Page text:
A $250,000 sculpture in Queen St has been disowned by glass artist Elizabeth McClure, who is demanding her name be removed from the glass and light work set in the pavement outside the Civic Theatre.
The Herald understands Elizabeth McClure is upset at being named as the sole artist on the plaque when her role was limited to conceptual development.
The Scottish-born artist is an internationally renowned glass artist who has been based in New Zealand since 1993.
Her work is held in public and private collections worldwide.
Last night, the Auckland City Council officer who oversaw the work, Jo Wiggins, said the sculpture, Source, was a "collaborative art work" by Elizabeth McClure, architectural firm Architectus, street furniture company HUB Street Equipment and the council.
The work includes a haiku set in the pavement by distinguished poet Hone Tuwhare.
A council spokeswoman said it had not been decided whether to remove Elizabeth McClure's name from the plaque and who, if anyone, would be credited as the artist.
The work comprises five glass blocks, each 3m long, set in a "river line" to represent the Horotiu stream that once ran down Queen St. It is illuminated by LEDs.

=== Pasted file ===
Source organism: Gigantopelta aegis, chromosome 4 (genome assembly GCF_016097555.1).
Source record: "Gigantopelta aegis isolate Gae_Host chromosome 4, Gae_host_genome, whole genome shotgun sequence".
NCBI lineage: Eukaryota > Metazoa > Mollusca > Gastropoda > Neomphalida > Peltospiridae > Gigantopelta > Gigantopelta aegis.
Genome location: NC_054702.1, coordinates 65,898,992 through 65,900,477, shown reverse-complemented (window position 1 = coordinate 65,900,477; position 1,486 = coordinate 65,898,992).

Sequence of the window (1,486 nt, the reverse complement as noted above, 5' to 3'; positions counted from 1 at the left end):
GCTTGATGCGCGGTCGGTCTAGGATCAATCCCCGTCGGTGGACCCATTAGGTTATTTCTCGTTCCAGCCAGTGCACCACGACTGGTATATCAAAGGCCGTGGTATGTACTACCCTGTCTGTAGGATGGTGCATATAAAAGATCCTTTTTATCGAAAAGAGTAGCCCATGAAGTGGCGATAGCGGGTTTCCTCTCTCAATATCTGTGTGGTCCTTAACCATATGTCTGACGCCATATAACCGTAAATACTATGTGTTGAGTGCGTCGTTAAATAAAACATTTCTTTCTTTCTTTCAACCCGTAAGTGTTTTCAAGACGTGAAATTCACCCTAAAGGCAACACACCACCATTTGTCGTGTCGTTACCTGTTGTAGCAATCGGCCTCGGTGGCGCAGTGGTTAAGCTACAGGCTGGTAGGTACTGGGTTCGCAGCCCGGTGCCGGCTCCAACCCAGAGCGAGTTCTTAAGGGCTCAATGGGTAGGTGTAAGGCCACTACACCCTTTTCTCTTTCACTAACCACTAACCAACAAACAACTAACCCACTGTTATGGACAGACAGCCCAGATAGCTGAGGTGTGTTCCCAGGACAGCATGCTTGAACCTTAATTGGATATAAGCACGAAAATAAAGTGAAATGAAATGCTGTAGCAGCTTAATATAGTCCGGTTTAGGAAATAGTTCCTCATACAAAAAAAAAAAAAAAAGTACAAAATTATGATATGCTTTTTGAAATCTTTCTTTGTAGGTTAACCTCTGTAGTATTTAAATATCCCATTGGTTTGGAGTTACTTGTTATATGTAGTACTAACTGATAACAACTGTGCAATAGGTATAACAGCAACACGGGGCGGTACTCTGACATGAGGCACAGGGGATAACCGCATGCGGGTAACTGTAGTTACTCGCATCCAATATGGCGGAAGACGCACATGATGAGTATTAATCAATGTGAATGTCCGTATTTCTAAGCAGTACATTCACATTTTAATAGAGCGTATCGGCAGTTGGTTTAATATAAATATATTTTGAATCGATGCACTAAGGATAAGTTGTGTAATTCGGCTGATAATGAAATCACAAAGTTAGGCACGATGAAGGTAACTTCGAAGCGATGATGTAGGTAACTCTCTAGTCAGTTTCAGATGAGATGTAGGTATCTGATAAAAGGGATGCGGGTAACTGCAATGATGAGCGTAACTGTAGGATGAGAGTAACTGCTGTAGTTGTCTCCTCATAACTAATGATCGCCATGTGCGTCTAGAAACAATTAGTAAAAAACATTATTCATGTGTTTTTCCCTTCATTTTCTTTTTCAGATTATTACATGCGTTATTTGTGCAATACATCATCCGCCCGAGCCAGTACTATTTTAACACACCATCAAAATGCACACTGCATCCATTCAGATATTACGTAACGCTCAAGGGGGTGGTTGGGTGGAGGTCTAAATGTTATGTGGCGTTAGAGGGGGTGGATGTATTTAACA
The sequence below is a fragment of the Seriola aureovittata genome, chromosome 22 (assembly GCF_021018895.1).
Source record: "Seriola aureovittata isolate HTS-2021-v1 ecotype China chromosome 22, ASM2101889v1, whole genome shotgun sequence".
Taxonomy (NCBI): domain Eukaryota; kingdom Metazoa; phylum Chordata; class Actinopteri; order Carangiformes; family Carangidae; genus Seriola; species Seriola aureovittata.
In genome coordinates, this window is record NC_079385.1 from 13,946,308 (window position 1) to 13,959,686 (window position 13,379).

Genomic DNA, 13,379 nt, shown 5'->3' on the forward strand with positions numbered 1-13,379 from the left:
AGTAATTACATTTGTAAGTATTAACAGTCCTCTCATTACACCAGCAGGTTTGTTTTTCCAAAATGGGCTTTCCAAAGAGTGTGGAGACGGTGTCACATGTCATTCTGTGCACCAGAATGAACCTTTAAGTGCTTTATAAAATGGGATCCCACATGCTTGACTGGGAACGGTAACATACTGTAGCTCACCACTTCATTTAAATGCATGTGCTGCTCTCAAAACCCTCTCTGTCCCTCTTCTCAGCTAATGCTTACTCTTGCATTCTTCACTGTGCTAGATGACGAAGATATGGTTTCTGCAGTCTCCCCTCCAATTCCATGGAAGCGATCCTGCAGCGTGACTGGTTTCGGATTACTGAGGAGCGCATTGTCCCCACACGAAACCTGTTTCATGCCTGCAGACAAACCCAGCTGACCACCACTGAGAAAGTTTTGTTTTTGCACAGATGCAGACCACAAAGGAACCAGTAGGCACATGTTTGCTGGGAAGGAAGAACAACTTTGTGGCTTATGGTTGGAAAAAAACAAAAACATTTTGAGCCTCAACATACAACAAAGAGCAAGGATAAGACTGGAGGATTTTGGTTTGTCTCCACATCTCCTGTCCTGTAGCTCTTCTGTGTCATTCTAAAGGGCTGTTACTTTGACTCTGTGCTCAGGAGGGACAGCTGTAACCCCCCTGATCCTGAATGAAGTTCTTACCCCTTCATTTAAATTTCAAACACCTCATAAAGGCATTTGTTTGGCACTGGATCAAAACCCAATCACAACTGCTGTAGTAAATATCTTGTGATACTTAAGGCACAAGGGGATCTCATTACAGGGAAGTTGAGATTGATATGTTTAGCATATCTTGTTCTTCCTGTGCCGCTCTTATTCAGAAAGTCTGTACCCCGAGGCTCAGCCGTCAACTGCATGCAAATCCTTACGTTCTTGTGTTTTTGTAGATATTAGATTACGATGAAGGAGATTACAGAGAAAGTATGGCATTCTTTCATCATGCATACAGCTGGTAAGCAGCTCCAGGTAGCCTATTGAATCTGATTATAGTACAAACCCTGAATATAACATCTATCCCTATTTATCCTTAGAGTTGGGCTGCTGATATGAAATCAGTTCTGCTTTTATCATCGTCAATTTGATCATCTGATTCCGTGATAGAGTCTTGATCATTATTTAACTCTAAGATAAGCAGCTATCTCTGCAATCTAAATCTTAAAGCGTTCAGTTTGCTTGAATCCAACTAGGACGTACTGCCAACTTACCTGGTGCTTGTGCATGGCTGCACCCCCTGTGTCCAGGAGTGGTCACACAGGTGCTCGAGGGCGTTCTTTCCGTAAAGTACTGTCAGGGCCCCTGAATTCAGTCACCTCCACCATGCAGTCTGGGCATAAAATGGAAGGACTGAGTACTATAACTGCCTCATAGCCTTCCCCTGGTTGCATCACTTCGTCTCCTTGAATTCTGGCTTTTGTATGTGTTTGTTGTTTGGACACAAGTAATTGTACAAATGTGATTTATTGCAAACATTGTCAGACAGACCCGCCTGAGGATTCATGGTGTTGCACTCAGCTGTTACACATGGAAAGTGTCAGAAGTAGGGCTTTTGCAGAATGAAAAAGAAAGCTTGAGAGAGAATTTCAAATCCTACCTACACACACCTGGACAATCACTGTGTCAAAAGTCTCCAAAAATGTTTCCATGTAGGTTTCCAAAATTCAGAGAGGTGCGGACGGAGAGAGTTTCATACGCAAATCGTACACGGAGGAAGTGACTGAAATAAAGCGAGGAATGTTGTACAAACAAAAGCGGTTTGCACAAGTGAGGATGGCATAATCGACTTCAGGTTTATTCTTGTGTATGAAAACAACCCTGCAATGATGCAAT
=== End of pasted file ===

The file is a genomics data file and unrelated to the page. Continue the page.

The glass surface has been roughened and covered with an epoxy solution to make it "slip resistant and safe for pedestrians".
In a council press release issued for the unveiling two weeks ago, Elizabeth McClure explained that the "inherent qualities of glass effectively encompasses the qualities of water, such as movement, clarity, depth and reflective light".
Unveiling the work, Mayor Dick Hubbard called it "an absolutely stunning addition to our main street".
After three nocturnal sorties to visit the work, Herald columnist and art lover Brian Rudman came away disappointed.
"A weak blue glow leached out from the glass, and inside, a darker varicose vein-like tube snaked downhill," he wrote.
The Herald understands Elizabeth McClure was paid $10,000 for her work on the sculpture.
Jo Wiggins, who has a $780,000 budget for four artworks on the $43.5 million Queen St upgrade, was unavailable to comment on where the other $240,000 of ratepayers' money went.